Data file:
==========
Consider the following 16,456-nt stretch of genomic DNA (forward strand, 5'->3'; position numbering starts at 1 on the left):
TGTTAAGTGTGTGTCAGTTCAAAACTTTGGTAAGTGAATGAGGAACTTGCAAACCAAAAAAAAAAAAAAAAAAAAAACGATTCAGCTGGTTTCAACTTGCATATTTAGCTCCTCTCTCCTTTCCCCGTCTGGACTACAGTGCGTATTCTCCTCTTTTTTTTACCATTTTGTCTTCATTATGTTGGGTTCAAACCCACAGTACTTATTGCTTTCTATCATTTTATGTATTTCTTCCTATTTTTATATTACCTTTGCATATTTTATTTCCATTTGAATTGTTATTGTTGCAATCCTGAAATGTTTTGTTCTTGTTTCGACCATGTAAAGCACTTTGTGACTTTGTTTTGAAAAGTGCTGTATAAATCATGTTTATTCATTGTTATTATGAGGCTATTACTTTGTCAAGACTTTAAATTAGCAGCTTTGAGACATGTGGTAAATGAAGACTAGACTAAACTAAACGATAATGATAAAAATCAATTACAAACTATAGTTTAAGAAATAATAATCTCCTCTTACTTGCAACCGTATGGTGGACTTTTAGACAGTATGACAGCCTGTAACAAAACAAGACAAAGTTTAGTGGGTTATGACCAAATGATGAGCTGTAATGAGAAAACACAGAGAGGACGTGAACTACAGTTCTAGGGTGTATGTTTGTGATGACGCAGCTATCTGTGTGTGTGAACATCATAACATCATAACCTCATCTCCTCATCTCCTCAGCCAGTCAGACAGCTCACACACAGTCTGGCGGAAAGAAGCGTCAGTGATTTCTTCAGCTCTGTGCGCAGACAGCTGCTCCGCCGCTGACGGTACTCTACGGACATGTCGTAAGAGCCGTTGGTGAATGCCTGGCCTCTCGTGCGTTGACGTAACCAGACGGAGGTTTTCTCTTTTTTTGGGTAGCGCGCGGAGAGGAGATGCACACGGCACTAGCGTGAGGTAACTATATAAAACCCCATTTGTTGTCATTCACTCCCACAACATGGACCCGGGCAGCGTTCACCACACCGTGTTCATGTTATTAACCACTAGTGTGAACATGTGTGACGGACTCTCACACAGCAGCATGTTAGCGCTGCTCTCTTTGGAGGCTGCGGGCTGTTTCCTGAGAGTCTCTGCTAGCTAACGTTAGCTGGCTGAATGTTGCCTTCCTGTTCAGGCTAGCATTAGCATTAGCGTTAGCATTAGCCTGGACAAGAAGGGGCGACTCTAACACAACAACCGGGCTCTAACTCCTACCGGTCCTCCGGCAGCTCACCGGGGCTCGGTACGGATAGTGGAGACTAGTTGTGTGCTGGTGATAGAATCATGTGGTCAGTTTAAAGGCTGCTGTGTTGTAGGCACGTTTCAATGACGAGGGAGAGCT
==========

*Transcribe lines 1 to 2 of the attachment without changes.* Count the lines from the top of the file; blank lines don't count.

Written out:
Consider the following 16,456-nt stretch of genomic DNA (forward strand, 5'->3'; position numbering starts at 1 on the left):
TGTTAAGTGTGTGTCAGTTCAAAACTTTGGTAAGTGAATGAGGAACTTGCAAACCAAAAAAAAAAAAAAAAAAAAAACGATTCAGCTGGTTTCAACTTGCATATTTAGCTCCTCTCTCCTTTCCCCGTCTGGACTACAGTGCGTATTCTCCTCTTTTTTTTACCATTTTGTCTTCATTATGTTGGGTTCAAACCCACAGTACTTATTGCTTTCTATCATTTTATGTATTTCTTCCTATTTTTATATTACCTTTGCATATTTTATTTCCATTTGAATTGTTATTGTTGCAATCCTGAAATGTTTTGTTCTTGTTTCGACCATGTAAAGCACTTTGTGACTTTGTTTTGAAAAGTGCTGTATAAATCATGTTTATTCATTGTTATTATGAGGCTATTACTTTGTCAAGACTTTAAATTAGCAGCTTTGAGACATGTGGTAAATGAAGACTAGACTAAACTAAACGATAATGATAAAAATCAATTACAAACTATAGTTTAAGAAATAATAATCTCCTCTTACTTGCAACCGTATGGTGGACTTTTAGACAGTATGACAGCCTGTAACAAAACAAGACAAAGTTTAGTGGGTTATGACCAAATGATGAGCTGTAATGAGAAAACACAGAGAGGACGTGAACTACAGTTCTAGGGTGTATGTTTGTGATGACGCAGCTATCTGTGTGTGTGAACATCATAACATCATAACCTCATCTCCTCATCTCCTCAGCCAGTCAGACAGCTCACACACAGTCTGGCGGAAAGAAGCGTCAGTGATTTCTTCAGCTCTGTGCGCAGACAGCTGCTCCGCCGCTGACGGTACTCTACGGACATGTCGTAAGAGCCGTTGGTGAATGCCTGGCCTCTCGTGCGTTGACGTAACCAGACGGAGGTTTTCTCTTTTTTTGGGTAGCGCGCGGAGAGGAGATGCACACGGCACTAGCGTGAGGTAACTATATAAAACCCCATTTGTTGTCATTCACTCCCACAACATGGACCCGGGCAGCGTTCACCACACCGTGTTCATGTTATTAACCACTAGTGTGAACATGTGTGACGGACTCTCACACAGCAGCATGTTAGCGCTGCTCTCTTTGGAGGCTGCGGGCTGTTTCCTGAGAGTCTCTGCTAGCTAACGTTAGCTGGCTGAATGTTGCCTTCCTGTTCAGGCTAGCATTAGCATTAGCGTTAGCATTAGCCTGGACAAGAAGGGGCGACTCTAACACAACAACCGGGCTCTAACTCCTACCGGTCCTCCGGCAGCTCACCGGGGCTCGGTACGGATAGTGGAGACTAGTTGTGTGCTGGTGATAGAATCATGTGGTCAGTTTAAAGGCTGCTGTGTTGTAGGCACGTTTCAATGACGAGGGAGAGCT